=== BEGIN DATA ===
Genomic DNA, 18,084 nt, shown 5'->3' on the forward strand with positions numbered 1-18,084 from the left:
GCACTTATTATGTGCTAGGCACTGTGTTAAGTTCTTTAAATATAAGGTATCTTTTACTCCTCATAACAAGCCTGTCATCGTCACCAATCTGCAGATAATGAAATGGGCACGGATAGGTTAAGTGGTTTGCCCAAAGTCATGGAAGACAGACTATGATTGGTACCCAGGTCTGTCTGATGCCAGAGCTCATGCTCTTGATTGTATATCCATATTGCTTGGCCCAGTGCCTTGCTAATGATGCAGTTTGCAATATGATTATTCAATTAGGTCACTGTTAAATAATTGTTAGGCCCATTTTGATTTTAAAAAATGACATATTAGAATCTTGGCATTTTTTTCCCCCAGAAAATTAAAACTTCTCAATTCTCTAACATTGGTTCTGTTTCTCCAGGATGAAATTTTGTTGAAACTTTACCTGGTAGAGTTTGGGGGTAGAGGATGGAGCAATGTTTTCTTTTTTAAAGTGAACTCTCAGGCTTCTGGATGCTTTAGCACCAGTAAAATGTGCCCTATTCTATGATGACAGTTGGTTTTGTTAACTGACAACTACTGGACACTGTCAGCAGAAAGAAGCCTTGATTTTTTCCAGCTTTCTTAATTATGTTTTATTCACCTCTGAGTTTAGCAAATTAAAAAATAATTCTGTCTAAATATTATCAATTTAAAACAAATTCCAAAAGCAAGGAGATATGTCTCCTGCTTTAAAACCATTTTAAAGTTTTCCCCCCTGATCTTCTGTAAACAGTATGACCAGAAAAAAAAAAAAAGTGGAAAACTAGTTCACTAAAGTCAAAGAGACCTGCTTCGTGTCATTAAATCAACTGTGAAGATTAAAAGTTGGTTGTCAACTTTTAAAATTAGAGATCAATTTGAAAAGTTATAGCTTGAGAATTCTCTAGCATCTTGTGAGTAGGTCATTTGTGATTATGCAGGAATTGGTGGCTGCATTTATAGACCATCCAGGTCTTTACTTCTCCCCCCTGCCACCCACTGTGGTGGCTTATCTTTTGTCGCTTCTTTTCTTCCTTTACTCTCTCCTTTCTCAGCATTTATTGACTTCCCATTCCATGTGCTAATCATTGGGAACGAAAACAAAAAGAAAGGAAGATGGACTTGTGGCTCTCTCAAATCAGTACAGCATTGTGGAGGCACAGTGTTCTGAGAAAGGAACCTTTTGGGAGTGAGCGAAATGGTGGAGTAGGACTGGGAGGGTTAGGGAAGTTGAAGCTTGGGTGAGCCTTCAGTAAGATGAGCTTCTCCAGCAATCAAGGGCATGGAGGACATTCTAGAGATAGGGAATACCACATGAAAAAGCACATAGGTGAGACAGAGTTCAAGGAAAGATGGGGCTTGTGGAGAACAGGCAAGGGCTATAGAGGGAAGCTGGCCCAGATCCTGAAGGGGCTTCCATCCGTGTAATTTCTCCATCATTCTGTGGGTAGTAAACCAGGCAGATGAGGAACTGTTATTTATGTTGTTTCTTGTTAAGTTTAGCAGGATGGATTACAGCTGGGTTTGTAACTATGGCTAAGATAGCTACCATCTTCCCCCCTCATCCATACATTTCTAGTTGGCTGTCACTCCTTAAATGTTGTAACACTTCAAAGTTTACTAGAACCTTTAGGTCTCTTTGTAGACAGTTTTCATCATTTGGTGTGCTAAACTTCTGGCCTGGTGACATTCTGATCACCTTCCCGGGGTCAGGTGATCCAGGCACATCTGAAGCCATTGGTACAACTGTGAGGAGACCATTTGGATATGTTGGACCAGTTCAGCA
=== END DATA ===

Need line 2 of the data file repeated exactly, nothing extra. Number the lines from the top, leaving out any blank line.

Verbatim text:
GCACTTATTATGTGCTAGGCACTGTGTTAAGTTCTTTAAATATAAGGTATCTTTTACTCCTCATAACAAGCCTGTCATCGTCACCAATCTGCAGATAATGAAATGGGCACGGATAGGTTAAGTGGTTTGCCCAAAGTCATGGAAGACAGACTATGATTGGTACCCAGGTCTGTCTGATGCCAGAGCTCATGCTCTTGATTGTATATCCATATTGCTTGGCCCAGTGCCTTGCTAATGATGCAGTTTGCAATATGATTATTCAATTAGGTCACTGTTAAATAATTGTTAGGCCCATTTTGATTTTAAAAAATGACATATTAGAATCTTGGCATTTTTTTCCCCCAGAAAATTAAAACTTCTCAATTCTCTAACATTGGTTCTGTTTCTCCAGGATGAAATTTTGTTGAAACTTTACCTGGTAGAGTTTGGGGGTAGAGGATGGAGCAATGTTTTCTTTTTTAAAGTGAACTCTCAGGCTTCTGGATGCTTTAGCACCAGTAAAATGTGCCCTATTCTATGATGACAGTTGGTTTTGTTAACTGACAACTACTGGACACTGTCAGCAGAAAGAAGCCTTGATTTTTTCCAGCTTTCTTAATTATGTTTTATTCACCTCTGAGTTTAGCAAATTAAAAAATAATTCTGTCTAAATATTATCAATTTAAAACAAATTCCAAAAGCAAGGAGATATGTCTCCTGCTTTAAAACCATTTTAAAGTTTTCCCCCCTGATCTTCTGTAAACAGTATGACCAGAAAAAAAAAAAAAGTGGAAAACTAGTTCACTAAAGTCAAAGAGACCTGCTTCGTGTCATTAAATCAACTGTGAAGATTAAAAGTTGGTTGTCAACTTTTAAAATTAGAGATCAATTTGAAAAGTTATAGCTTGAGAATTCTCTAGCATCTTGTGAGTAGGTCATTTGTGATTATGCAGGAATTGGTGGCTGCATTTATAGACCATCCAGGTCTTTACTTCTCCCCCCTGCCACCCACTGTGGTGGCTTATCTTTTGTCGCTTCTTTTCTTCCTTTACTCTCTCCTTTCTCAGCATTTATTGACTTCCCATTCCATGTGCTAATCATTGGGAACGAAAACAAAAAGAAAGGAAGATGGACTTGTGGCTCTCTCAAATCAGTACAGCATTGTGGAGGCACAGTGTTCTGAGAAAGGAACCTTTTGGGAGTGAGCGAAATGGTGGAGTAGGACTGGGAGGGTTAGGGAAGTTGAAGCTTGGGTGAGCCTTCAGTAAGATGAGCTTCTCCAGCAATCAAGGGCATGGAGGACATTCTAGAGATAGGGAATACCACATGAAAAAGCACATAGGTGAGACAGAGTTCAAGGAAAGATGGGGCTTGTGGAGAACAGGCAAGGGCTATAGAGGGAAGCTGGCCCAGATCCTGAAGGGGCTTCCATCCGTGTAATTTCTCCATCATTCTGTGGGTAGTAAACCAGGCAGATGAGGAACTGTTATTTATGTTGTTTCTTGTTAAGTTTAGCAGGATGGATTACAGCTGGGTTTGTAACTATGGCTAAGATAGCTACCATCTTCCCCCCTCATCCATACATTTCTAGTTGGCTGTCACTCCTTAAATGTTGTAACACTTCAAAGTTTACTAGAACCTTTAGGTCTCTTTGTAGACAGTTTTCATCATTTGGTGTGCTAAACTTCTGGCCTGGTGACATTCTGATCACCTTCCCGGGGTCAGGTGATCCAGGCACATCTGAAGCCATTGGTACAACTGTGAGGAGACCATTTGGATATGTTGGACCAGTTCAGCA